People are passionate about groceries. Photo by Tania Savayan/lohud
What to do about the grocery buzz? That was the question on the table this fall as lohud editors and reporters gathered to discuss the coverage of A&P’s bankruptcy and its aftermath. Stories on the chain’s disruptive exit from the market consistently topped the digital metrics we use to track performance on lohud.
Clearly, our community was gripped by the story. Not only was traffic up significantly on our website and on our mobile products, but the A&P saga also was selling newspapers, generating letters to the editor and social media chatter, and bringing in tips from sources.
Only minutes into our discussion we began trading stories about where we shop, how we shop, when we shop, what we buy, what we love and what we wish were different about the local grocery experience. Based on our own energy and strong opinions, we suspected there was more to tell than a good business story.
We sent reporters Hoa Nguyen and Peter D. Kramer and photographer Tania Savayan into the community to listen. For two months, they followed the story, interviewing more than 100 people: shoppers and supermarket analysts, store owners and deli guys. “Groceries.” is a special report on the shifting supermarket landscape in the wake of the A&P bankruptcy, a deep dive into the emotions, strategies and opinions our neighbors associate with that trip to the market.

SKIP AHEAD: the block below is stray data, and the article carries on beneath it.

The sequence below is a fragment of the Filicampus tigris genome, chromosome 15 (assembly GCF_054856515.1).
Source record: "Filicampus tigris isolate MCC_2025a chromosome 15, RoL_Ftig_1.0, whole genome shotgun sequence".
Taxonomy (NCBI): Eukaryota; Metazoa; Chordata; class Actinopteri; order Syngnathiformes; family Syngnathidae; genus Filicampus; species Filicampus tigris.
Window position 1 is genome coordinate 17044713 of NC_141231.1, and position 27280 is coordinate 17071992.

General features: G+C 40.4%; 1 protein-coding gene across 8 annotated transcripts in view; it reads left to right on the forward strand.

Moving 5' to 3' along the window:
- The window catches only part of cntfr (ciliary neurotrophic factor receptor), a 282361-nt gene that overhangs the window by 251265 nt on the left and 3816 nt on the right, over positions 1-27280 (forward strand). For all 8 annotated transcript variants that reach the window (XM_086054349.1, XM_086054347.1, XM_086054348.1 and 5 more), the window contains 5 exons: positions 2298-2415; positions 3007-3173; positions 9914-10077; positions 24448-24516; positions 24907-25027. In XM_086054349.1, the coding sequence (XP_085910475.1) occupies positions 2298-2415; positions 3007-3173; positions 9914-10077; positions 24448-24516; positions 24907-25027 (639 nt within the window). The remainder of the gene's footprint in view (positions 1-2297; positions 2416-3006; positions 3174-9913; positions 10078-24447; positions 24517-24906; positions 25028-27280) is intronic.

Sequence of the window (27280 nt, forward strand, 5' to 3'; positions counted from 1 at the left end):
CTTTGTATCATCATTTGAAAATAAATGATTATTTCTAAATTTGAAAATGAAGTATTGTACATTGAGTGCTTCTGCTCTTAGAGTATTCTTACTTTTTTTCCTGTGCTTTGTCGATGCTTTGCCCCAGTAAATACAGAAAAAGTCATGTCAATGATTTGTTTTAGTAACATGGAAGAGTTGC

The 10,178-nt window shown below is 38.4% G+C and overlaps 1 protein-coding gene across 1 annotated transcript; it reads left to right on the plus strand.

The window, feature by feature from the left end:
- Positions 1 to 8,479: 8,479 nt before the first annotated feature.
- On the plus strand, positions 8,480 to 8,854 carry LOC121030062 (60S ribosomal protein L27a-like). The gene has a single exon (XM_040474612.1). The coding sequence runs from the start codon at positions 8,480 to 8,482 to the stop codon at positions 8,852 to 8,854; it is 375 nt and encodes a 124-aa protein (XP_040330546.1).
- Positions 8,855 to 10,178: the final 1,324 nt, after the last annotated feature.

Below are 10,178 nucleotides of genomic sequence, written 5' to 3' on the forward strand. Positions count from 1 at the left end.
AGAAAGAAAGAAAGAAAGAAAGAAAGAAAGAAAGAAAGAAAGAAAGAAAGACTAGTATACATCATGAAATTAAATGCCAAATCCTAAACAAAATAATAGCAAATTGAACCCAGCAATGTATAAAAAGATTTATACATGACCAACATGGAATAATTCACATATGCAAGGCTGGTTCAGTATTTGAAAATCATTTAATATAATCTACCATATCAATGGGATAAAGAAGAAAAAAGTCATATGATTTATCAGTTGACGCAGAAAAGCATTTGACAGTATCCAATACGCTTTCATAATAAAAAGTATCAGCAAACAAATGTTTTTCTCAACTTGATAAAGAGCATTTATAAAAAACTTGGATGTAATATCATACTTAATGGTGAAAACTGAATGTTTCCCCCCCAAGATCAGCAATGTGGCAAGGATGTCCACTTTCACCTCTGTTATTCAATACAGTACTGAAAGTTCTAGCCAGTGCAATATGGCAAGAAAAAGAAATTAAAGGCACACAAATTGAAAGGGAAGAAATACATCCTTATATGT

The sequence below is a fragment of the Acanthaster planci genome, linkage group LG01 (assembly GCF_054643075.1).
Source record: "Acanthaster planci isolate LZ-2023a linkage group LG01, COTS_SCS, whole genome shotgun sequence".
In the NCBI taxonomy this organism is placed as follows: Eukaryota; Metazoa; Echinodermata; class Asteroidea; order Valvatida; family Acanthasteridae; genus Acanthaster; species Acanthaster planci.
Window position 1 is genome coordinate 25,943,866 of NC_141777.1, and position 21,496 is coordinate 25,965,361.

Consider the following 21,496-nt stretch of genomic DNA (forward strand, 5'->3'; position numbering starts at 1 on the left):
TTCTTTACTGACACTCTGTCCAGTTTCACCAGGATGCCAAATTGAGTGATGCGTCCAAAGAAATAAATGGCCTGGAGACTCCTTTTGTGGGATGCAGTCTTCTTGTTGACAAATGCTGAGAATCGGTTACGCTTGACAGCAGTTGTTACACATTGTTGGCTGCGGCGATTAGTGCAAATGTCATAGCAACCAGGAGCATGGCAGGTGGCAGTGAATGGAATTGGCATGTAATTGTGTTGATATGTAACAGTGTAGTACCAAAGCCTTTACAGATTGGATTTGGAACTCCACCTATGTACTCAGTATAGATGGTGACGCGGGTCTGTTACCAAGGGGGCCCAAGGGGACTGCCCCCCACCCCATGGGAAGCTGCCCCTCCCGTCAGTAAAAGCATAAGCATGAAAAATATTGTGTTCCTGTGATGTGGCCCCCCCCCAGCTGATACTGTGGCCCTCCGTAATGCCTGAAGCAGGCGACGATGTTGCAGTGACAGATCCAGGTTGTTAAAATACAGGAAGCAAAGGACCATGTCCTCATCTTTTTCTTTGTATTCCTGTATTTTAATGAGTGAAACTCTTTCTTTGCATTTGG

In one of Tania’s videos you’ll get a good sense of the immediate excitement we found across generations when she engaged shoppers on the topic.
From Pete’s piece on the strategy behind supermarket layouts you’ll learn why the milk is in the back of the store and why the flowers and baked goods are up front. Pete also writes about cult stores like Wegmans and Trader Joe’s, and the various “channels” we use for shopping. And you’ll want to be sure to take his quiz to learn which grocery store you are. Pete will also help you learn about the link between Blockbuster video and rotisserie chicken.
Hoa, whose coverage of the A&P bankruptcy has been outstanding, will help you better understand the region’s real estate market for supermarket sites and the battle for the space left behind by A&P. She also explores supermarket deserts – areas underserved by neighborhood grocery stores – and ethnic markets in our region.
Hoa’s reporting shows the U.S. grocery industry has grown about 1 percent over the past five years as the economy has strengthened. Still, as the grocery space continues to fragment, the marketplace for your shopping dollars has remained extremely competitive.
Millennials, especially, are far less likely than their predecessors to loyally shop at the same supermarket. Grocers, including various brands in the Lower Hudson Valley, are strategizing accordingly.